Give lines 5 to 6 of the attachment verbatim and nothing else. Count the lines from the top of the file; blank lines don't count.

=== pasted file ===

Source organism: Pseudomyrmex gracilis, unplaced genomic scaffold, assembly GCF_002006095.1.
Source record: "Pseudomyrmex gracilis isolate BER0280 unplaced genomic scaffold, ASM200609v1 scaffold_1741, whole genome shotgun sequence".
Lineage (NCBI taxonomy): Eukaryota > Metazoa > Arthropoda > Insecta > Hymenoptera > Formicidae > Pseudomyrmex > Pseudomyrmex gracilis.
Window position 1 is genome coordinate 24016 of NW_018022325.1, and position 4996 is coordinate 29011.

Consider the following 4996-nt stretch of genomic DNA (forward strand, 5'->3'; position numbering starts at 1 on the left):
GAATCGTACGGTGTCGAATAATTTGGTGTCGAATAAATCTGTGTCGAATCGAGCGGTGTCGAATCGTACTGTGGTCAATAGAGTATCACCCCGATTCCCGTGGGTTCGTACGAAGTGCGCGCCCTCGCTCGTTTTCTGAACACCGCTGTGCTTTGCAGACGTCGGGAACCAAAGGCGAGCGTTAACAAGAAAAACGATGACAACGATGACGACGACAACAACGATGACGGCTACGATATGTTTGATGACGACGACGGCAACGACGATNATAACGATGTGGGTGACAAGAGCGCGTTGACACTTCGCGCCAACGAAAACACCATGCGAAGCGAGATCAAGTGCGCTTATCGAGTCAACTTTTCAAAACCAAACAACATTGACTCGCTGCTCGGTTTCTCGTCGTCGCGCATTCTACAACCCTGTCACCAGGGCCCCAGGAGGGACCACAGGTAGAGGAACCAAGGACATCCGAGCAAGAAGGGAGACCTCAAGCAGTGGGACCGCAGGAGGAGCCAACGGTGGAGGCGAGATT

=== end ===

Consider the following 4996-nt stretch of genomic DNA (forward strand, 5'->3'; position numbering starts at 1 on the left):
GAATCGTACGGTGTCGAATAATTTGGTGTCGAATAAATCTGTGTCGAATCGAGCGGTGTCGAATCGTACTGTGGTCAATAGAGTATCACCCCGATTCCCGTGGGTTCGTACGAAGTGCGCGCCCTCGCTCGTTTTCTGAACACCGCTGTGCTTTGCAGACGTCGGGAACCAAAGGCGAGCGTTAACAAGAAAAACGATGACAACGATGACGACGACAACAACGATGACGGCTACGATATGTTTGATGACGACGACGGCAACGACGATNATAACGATGTGGGTGACAAGAGCGCGTTGACACTTCGCGCCAACGAAAACACCATGCGAAGCGAGATCAAGTGCGCTTATCGAGTCAACTTTTCAAAACCAAACAACATTGACTCGCTGCTCGGTTTCTCGTCGTCGCGCATTCTACAACCCTGTCACCAGGGCCCCAGGAGGGACCACAGGTAGAGGAACCAAGGACATCCGAGCAAGAAGGGAGACCTCAAGCAGTGGGACCGCAGGAGGAGCCAACGGTGGAGGCGAGATT